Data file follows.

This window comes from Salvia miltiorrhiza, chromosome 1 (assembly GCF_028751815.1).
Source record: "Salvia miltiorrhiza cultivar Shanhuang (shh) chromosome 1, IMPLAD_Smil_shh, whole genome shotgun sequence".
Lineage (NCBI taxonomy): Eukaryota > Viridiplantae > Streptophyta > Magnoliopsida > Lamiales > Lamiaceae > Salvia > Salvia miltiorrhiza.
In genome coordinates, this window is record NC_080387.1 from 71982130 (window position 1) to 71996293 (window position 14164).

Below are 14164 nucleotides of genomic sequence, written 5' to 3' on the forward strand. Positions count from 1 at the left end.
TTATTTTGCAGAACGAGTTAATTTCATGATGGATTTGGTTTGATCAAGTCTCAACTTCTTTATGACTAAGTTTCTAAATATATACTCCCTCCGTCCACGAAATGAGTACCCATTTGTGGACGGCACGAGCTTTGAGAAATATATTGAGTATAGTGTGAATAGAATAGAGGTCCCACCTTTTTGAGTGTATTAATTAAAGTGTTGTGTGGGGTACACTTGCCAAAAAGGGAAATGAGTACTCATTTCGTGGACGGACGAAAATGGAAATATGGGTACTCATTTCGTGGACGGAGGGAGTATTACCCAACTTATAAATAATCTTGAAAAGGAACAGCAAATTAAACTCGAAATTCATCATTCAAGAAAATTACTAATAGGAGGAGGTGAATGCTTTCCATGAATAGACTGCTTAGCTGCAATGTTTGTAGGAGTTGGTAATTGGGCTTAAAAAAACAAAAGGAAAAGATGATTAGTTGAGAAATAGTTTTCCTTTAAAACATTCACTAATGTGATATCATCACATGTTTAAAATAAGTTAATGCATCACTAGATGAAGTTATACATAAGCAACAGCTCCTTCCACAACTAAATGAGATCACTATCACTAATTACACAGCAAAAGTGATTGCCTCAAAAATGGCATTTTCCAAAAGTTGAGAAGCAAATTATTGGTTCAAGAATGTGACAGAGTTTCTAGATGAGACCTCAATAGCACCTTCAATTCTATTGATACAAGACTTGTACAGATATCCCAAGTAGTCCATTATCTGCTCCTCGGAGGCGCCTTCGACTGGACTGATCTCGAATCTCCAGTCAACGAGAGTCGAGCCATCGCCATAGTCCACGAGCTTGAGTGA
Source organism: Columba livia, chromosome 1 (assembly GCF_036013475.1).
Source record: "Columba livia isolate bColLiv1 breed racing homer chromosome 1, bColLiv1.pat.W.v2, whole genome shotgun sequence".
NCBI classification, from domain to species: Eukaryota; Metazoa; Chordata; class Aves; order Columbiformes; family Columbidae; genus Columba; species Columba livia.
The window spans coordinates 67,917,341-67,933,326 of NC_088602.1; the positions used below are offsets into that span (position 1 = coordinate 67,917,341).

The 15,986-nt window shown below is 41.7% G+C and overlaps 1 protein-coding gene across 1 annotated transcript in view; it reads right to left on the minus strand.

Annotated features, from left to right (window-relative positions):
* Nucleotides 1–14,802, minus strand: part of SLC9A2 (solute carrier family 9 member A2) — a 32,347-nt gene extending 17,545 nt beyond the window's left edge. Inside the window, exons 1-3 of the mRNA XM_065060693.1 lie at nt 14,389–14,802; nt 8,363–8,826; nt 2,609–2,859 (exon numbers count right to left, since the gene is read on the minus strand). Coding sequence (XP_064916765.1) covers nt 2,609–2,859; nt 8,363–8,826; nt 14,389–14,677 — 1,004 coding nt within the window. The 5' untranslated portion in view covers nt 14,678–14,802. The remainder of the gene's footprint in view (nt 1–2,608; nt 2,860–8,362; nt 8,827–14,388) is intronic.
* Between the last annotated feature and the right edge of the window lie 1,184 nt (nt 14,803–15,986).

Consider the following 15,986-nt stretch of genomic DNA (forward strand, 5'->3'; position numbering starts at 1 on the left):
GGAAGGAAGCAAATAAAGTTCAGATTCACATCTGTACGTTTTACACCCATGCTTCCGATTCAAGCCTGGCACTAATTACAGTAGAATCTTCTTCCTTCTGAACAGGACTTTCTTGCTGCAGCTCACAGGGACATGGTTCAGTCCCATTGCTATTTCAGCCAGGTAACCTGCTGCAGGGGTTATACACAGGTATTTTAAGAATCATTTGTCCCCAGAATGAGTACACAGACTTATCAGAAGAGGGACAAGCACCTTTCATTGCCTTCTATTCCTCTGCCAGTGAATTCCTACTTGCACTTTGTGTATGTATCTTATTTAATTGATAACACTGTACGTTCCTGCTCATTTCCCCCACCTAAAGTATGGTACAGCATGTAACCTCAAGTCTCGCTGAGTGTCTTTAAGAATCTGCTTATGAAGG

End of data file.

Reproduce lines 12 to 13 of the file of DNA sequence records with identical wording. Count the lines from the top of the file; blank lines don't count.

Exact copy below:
Annotated features, from left to right (window-relative positions):
* Nucleotides 1–14,802, minus strand: part of SLC9A2 (solute carrier family 9 member A2) — a 32,347-nt gene extending 17,545 nt beyond the window's left edge. Inside the window, exons 1-3 of the mRNA XM_065060693.1 lie at nt 14,389–14,802; nt 8,363–8,826; nt 2,609–2,859 (exon numbers count right to left, since the gene is read on the minus strand). Coding sequence (XP_064916765.1) covers nt 2,609–2,859; nt 8,363–8,826; nt 14,389–14,677 — 1,004 coding nt within the window. The 5' untranslated portion in view covers nt 14,678–14,802. The remainder of the gene's footprint in view (nt 1–2,608; nt 2,860–8,362; nt 8,827–14,388) is intronic.